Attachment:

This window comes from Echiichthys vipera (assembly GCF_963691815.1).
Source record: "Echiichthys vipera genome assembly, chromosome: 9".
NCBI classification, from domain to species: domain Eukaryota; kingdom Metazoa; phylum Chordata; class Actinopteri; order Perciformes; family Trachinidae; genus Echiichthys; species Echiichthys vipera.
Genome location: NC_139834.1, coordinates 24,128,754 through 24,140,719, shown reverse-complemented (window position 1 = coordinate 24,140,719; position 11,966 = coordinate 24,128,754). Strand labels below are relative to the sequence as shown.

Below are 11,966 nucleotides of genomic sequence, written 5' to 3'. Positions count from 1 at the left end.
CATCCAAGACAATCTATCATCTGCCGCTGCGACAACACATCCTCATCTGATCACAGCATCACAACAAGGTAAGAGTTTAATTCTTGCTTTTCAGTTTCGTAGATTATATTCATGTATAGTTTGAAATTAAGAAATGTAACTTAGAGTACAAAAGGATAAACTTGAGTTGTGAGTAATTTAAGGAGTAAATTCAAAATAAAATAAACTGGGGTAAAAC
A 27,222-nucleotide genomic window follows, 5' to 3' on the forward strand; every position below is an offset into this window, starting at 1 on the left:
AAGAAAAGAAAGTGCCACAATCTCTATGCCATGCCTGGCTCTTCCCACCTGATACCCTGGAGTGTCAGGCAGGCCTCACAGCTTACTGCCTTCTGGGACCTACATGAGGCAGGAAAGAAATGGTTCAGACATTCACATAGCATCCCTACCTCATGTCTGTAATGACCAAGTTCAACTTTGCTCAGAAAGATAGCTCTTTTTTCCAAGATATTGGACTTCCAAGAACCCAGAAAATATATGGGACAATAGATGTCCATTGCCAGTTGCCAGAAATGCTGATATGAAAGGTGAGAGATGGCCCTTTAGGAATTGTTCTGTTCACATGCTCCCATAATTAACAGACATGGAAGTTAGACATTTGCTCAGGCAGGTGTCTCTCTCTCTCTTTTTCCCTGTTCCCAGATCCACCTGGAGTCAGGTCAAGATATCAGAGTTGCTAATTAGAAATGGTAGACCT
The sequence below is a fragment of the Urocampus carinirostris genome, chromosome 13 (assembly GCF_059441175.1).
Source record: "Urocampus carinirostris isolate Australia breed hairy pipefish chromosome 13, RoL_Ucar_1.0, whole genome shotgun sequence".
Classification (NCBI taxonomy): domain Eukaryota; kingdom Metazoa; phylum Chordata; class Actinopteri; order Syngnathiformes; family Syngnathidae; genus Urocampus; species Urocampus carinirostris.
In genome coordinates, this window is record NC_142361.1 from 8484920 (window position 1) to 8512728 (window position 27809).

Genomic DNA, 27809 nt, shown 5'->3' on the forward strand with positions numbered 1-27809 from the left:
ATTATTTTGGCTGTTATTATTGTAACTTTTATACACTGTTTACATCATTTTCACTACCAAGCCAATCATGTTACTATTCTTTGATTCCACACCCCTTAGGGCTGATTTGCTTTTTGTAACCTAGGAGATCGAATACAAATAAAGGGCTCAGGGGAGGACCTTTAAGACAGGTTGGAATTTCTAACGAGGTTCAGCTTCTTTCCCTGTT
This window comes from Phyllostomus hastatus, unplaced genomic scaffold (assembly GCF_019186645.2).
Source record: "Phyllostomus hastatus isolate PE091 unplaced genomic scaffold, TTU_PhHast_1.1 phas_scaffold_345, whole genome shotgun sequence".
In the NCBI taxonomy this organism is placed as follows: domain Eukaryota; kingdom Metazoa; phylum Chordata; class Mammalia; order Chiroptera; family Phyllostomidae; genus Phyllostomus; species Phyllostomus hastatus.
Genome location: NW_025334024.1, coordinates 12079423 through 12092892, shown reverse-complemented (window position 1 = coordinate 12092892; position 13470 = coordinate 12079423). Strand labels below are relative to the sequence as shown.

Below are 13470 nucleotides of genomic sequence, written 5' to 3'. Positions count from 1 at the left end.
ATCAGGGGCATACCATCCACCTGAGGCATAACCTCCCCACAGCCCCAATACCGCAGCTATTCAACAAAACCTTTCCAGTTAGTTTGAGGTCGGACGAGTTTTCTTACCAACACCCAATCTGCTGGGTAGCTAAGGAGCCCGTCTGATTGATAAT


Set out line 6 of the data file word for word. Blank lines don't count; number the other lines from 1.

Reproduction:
CATCCAAGACAATCTATCATCTGCCGCTGCGACAACACATCCTCATCTGATCACAGCATCACAACAAGGTAAGAGTTTAATTCTTGCTTTTCAGTTTCGTAGATTATATTCATGTATAGTTTGAAATTAAGAAATGTAACTTAGAGTACAAAAGGATAAACTTGAGTTGTGAGTAATTTAAGGAGTAAATTCAAAATAAAATAAACTGGGGTAAAAC